So we come to it at last. As anyone who has read this column, or knows me personally knows, I’m not usually one who lacks for words. But I sit here at my computer and I simply don’t know what to say. I knew one day The Insomniac would end, both in a zen “All Things Must Pass” sort of way and in the literal sense that I knew that the past two years have been really tough. But still I can’t believe it. So I look around my room, staring back from me on my desk top I see my wallpaper, a mural with The Dude, One of The Furies From The Warriors, Alex De Large, Frank Booth and Frank Bunny, Ed Wood, Divine, and countless others staring back at me. I look around my room at the posters that line my wall, at the obscene number of books, and Movies, and Comics that I’ve crammed into my small apartment. I look at these and I wonder if they would be here without The Insomniac Video. And if the question “Would I have a lot of neat stuff?” seems shallow to you (And anyone who loves what they love, I mean REALLY loves it knows that it’s not.) let me pose an alternative one, “Would I be here without The Insomniac Video?” I’m not so sure.
But let’s start with the first question. Let’s get something straight, knowing what you should see, really doesn’t matter unless you can see it. Now with Netflix if you want to bone up on your Finnish Animation about Leopards, the entire genre is just a button click away. But this wasn’t always so you either had a chain like Blockbuster, that censored their movies, liquated their backstock, and whose Foreign and Classics section filled half a shelf if you were lucky. Or an independent mom and pop shop run by people who rented videos as a simple business plan, with no more passion than someone who sold carburetors, and no more understanding. Then there was The Insomniac. A place for film lovers by film lovers. When you walked into The Insomniac it felt like the entirety of film was at your fingertips. Everything from John Ford to Jackie Chan, Buster Keaton to Bertolucci, Brian DePalma, The Coen Brothers, Tim Burton, Fellini, Cassevettes, John Woo, Zhang Yimou, Scorsese, Sam Raimi, John Carpenter, Stanley Kubrick, Alfred Hitchcock, Steven Soderbergh, Mario Bava, Jim Jaramusch, Dario Argento, Altman, Sergio Leone, Coppala, Woody Allen, Beat Takeshi, Battle Royale when it was still practically an Urban Legend, Francois Truffaunt, Billy Wilder, Frank Capra, Raoul Walsh, David Lynch, Ingmar Bergman, Samuel Fuller. And not just their classics either, sure it was easy enough to find Stagecoach or The Searchers, but The Insomniac let you bask in ALL of their films good or bad, major or minor let you truly see their careers as singular works of art. When you walked into The Insomniac, that cramped little space with mildew stained rugs and cinderblock walls, it became magical. The Store spoke to you. it a vision of film as an infinite buffet, where most were happy to take whatever crap was shoveled at him. But the canny ones could create a fantastic meal for themselves by digging a bit deeper.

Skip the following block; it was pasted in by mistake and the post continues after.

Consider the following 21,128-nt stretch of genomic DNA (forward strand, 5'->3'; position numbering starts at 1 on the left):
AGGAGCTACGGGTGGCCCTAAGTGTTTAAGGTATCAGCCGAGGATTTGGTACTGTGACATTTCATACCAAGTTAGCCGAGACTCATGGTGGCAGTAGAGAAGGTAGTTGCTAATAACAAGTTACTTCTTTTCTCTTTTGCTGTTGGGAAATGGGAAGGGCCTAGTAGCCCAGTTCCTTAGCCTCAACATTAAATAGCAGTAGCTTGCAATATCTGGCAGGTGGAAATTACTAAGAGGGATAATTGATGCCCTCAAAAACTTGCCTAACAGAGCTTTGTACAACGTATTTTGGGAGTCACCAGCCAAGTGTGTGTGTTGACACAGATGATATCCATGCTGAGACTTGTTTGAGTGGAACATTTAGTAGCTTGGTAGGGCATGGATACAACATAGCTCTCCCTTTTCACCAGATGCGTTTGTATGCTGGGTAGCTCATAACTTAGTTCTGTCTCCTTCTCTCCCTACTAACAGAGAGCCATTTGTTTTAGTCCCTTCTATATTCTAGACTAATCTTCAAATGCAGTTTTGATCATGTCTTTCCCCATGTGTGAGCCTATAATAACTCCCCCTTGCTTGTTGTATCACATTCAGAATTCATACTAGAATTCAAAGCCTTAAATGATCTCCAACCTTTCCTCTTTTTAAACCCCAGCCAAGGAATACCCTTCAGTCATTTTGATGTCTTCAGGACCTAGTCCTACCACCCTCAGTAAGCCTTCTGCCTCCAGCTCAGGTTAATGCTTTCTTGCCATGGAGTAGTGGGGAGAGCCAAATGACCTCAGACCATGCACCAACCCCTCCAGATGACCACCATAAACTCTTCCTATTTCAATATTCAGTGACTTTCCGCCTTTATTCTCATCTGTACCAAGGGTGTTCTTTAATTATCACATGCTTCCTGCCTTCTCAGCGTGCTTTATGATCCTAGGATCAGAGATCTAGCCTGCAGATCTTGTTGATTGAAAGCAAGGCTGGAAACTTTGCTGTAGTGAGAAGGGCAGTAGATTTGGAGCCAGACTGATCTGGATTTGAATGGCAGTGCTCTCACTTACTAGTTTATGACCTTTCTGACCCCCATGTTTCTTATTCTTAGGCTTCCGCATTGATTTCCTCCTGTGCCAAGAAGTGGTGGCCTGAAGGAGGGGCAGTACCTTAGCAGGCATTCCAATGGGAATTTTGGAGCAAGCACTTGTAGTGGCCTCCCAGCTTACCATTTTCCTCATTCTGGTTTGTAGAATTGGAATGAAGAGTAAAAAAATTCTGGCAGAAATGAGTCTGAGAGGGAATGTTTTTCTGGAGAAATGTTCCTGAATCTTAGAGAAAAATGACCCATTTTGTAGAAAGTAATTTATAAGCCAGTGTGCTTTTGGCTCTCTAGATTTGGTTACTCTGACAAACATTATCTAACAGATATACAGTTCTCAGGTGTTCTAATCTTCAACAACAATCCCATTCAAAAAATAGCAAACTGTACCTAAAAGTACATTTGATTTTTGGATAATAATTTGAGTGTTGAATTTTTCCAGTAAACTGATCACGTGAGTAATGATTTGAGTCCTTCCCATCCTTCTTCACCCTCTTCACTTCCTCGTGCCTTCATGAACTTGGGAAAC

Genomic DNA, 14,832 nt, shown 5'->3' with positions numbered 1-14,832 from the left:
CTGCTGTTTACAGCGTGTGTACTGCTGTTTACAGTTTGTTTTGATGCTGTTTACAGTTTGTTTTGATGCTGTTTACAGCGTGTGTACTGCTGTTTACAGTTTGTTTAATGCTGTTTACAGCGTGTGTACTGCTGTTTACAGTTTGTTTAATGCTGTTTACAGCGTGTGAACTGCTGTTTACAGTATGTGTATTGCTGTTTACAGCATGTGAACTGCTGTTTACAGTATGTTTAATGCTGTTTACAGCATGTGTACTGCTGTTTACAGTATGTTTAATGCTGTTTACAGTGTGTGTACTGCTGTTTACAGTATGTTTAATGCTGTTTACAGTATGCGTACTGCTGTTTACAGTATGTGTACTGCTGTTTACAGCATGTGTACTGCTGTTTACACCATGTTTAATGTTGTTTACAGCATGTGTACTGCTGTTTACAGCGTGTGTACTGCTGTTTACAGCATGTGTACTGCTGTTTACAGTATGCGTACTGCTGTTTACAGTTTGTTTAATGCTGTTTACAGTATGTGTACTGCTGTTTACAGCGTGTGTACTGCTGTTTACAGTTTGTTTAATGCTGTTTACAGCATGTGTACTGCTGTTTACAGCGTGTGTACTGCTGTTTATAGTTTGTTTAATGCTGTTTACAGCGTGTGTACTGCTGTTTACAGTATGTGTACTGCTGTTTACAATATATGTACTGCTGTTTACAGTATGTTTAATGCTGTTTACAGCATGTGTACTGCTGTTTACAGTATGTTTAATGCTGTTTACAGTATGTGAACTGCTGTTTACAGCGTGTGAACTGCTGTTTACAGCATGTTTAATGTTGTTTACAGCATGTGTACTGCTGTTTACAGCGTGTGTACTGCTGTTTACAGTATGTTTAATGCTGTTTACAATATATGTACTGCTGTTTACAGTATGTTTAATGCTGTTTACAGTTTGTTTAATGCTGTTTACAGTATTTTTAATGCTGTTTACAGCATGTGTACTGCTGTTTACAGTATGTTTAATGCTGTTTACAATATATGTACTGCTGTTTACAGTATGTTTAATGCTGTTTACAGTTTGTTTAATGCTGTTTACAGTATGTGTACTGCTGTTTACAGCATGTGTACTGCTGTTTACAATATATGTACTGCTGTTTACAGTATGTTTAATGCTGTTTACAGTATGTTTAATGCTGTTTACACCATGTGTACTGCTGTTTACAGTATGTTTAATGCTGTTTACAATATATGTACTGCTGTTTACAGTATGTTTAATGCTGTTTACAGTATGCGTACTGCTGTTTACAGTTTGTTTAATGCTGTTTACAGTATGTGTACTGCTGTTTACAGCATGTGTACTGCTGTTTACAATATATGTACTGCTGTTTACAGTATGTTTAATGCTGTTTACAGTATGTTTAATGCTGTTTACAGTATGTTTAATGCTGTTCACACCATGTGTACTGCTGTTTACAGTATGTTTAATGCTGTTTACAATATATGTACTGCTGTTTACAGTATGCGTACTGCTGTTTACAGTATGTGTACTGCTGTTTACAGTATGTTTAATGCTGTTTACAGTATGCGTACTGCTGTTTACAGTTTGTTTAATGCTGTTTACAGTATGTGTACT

But if that wasn’t all The Insomniac was, not to me anyway. When I discovered The Insomniac I was a lonely, disaffected, misfit. Basically friendless and very very lost. When people have bandied about the phrase Alternative to the point that it’s now basically meaningless, but the fact is “Altenative” exists because there are some people who desperately NEED that alternative. Not because they want to rebel, or be shocking or whatever teenage bullshit usually gets tossed around, but because that’s just how they are. They don’t see a place for themselves. They have to make one.
The Insomniac gave me that alternative, told me I wasn’t alone, taught me that different didn’t mean bad, it just meant different. Suddenly a whole new world opened up for me and the affect that it had on me can’t be calculated. That’s the reason I do what I do, whatever that is. The reason I write these columns, the reason I bang my head against the wall trying to make movies. It’s not because I’m hubristic enough to think that I’m so great that everyone should listen to me. But it’s because I have to put it out there, this secret handshake to others, to try and let them know they’re not alone, even if it’s as simple as “Hey I like the same stuff as you.” It’s important. I’m living proof. The Insomniac Video didn’t just give me movies it gave me hope.
So finally here we are at the end and all I can say is thank you. Thank you Bob thank you John, thanks to two of the best friends and mentors I’ve ever had. Thank you for giving me a place. Thank You, Thank You, Thank You.
The Insomniac Video Is Dead. Long Live The Insomniac Video.